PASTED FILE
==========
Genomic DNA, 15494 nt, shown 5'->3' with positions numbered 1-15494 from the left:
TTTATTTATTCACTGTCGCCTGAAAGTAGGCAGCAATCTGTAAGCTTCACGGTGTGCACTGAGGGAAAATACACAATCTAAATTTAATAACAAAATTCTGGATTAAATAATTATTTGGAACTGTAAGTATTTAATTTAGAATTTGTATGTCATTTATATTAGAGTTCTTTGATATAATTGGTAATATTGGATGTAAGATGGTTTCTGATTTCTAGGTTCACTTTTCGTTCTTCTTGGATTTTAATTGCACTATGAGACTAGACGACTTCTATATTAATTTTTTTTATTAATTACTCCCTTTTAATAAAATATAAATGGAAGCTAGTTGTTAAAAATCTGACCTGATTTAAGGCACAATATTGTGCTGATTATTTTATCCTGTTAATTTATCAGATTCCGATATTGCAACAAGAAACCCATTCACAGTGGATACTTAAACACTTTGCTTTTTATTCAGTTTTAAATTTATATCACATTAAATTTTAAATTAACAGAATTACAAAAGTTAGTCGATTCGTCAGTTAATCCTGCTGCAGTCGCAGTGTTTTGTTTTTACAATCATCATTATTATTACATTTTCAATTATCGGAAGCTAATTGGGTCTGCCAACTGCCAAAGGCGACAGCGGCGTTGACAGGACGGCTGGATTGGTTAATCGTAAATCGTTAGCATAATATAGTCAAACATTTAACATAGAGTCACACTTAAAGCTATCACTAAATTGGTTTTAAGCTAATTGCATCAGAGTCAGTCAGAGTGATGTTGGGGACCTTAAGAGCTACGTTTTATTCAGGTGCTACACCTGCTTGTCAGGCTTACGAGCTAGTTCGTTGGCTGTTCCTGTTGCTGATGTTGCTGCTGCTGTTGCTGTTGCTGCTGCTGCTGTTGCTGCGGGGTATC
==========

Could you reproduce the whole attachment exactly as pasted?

Genomic DNA, 15494 nt, shown 5'->3' with positions numbered 1-15494 from the left:
TTTATTTATTCACTGTCGCCTGAAAGTAGGCAGCAATCTGTAAGCTTCACGGTGTGCACTGAGGGAAAATACACAATCTAAATTTAATAACAAAATTCTGGATTAAATAATTATTTGGAACTGTAAGTATTTAATTTAGAATTTGTATGTCATTTATATTAGAGTTCTTTGATATAATTGGTAATATTGGATGTAAGATGGTTTCTGATTTCTAGGTTCACTTTTCGTTCTTCTTGGATTTTAATTGCACTATGAGACTAGACGACTTCTATATTAATTTTTTTTATTAATTACTCCCTTTTAATAAAATATAAATGGAAGCTAGTTGTTAAAAATCTGACCTGATTTAAGGCACAATATTGTGCTGATTATTTTATCCTGTTAATTTATCAGATTCCGATATTGCAACAAGAAACCCATTCACAGTGGATACTTAAACACTTTGCTTTTTATTCAGTTTTAAATTTATATCACATTAAATTTTAAATTAACAGAATTACAAAAGTTAGTCGATTCGTCAGTTAATCCTGCTGCAGTCGCAGTGTTTTGTTTTTACAATCATCATTATTATTACATTTTCAATTATCGGAAGCTAATTGGGTCTGCCAACTGCCAAAGGCGACAGCGGCGTTGACAGGACGGCTGGATTGGTTAATCGTAAATCGTTAGCATAATATAGTCAAACATTTAACATAGAGTCACACTTAAAGCTATCACTAAATTGGTTTTAAGCTAATTGCATCAGAGTCAGTCAGAGTGATGTTGGGGACCTTAAGAGCTACGTTTTATTCAGGTGCTACACCTGCTTGTCAGGCTTACGAGCTAGTTCGTTGGCTGTTCCTGTTGCTGATGTTGCTGCTGCTGTTGCTGTTGCTGCTGCTGCTGTTGCTGCGGGGTATC